To understand and interpret that new language, Greeley dispatched a recent hire, Charles Dana, to Paris. An idealistic polymath, Dana had for several years in the mid-1840s been a central player in the Brook Farm Association for Industry and Education in West Roxbury, Massachusetts. A utopian experiment in communal living that sought to implement Fourier’s ideals, Brook Farm counted among its residents, investors, supporters and allies Greeley, Nathaniel Hawthorne, the Alcotts and Ralph Waldo Emerson, who wrote of the prospect that residents might be “Fourierized or Christianized or humanized,” with the observation that “in a day of small, sour, and fierce schemes, one is admonished and cheered by a project of such friendly aims, and of such bold and generous proportion; there is an intellectual courage and strength in it, which is superior and commanding: it certifies the presence of so much truth in the theory, and in so far is destined to be fact.”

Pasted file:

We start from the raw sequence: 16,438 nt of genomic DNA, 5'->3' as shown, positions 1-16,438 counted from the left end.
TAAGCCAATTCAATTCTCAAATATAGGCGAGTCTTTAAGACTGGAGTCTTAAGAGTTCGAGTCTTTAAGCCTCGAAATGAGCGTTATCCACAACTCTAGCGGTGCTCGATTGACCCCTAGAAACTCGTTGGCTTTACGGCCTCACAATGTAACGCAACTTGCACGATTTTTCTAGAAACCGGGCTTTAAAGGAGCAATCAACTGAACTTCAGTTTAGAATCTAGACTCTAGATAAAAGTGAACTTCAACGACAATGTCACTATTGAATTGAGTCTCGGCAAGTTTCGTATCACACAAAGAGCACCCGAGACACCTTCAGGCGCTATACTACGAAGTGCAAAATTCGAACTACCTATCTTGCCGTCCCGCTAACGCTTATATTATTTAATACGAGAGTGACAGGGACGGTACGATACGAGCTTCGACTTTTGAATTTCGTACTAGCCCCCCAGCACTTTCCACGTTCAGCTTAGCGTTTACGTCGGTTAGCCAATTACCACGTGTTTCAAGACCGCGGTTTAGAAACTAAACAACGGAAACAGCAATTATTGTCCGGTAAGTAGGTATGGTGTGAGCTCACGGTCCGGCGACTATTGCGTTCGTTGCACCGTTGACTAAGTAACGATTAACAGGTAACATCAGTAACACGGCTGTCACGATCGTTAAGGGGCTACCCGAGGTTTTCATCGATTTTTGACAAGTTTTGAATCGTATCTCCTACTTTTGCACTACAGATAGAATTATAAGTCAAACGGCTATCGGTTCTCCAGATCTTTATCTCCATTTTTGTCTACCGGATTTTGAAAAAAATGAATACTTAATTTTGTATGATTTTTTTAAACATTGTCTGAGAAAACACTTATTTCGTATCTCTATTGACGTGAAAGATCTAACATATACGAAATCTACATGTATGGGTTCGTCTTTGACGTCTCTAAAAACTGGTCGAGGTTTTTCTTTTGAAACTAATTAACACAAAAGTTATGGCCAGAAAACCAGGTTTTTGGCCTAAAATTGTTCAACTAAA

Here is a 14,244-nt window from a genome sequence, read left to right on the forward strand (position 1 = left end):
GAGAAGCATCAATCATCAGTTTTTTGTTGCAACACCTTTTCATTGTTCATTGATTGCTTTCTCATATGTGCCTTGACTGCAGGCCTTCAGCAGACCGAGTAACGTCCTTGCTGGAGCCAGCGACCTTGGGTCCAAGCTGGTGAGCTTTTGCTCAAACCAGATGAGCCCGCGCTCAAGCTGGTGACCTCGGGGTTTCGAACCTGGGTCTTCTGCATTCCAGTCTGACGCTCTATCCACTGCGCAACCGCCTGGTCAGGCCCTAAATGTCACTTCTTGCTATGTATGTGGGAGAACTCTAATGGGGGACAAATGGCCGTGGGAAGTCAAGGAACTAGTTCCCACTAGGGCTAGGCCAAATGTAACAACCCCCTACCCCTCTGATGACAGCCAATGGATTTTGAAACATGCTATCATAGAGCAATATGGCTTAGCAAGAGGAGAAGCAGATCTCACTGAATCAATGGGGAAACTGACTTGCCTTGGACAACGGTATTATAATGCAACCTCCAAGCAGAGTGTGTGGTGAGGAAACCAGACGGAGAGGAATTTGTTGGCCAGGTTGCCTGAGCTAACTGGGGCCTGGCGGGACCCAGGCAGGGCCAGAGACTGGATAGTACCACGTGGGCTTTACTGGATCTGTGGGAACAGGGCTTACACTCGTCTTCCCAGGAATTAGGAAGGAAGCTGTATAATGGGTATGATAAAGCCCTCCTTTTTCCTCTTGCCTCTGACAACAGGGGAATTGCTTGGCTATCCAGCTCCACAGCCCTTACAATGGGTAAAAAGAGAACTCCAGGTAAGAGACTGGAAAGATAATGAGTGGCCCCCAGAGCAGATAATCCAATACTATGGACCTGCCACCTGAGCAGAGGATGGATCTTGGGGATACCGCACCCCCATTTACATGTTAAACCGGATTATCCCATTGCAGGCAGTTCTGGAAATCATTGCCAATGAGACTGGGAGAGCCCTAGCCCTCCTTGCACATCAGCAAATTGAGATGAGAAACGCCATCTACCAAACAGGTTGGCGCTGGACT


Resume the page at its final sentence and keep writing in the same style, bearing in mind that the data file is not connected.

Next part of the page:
Dana sought to spread the “build-heaven-on-earth” gospel in the Harbinger, a journal edited by Brook Farm founder (and future Tribune literary editor) George Ripley, where the younger man’s writing skills came to Greeley’s attention. Impressed with the twenty-nine-year-old wordsmith’s intellect and style—and also, perhaps, by the fact that the Harbinger hailed the “indomitable Tribune” as the nation’s great newspaper—Greeley began grooming Dana to be the Tribune’s managing editor. But the protégé had grander goals. “Dana longed to travel to Europe. More than that, like most members of the Tribune’s socialist circle, Dana viewed the European revolutions as a historical turning point and he was anxious to witness them firsthand,” observes Tuchinsky. In particular, he was looking for new notions that might propel the socialist discourse beyond the romantic “associationist” thinking of Fourier’s followers. Along with Greeley, Dana had just a few years earlier hailed Fourier’s ideas as the “last hope of Divine Providence” on earth; now, however, he was anticipating the moment when reformers and radicals would “yield to necessity” and recognize that the “harmonious” agrarian ideal must give way to the barn-burner battle cry of “Free soil, free labor, free speech, free men.”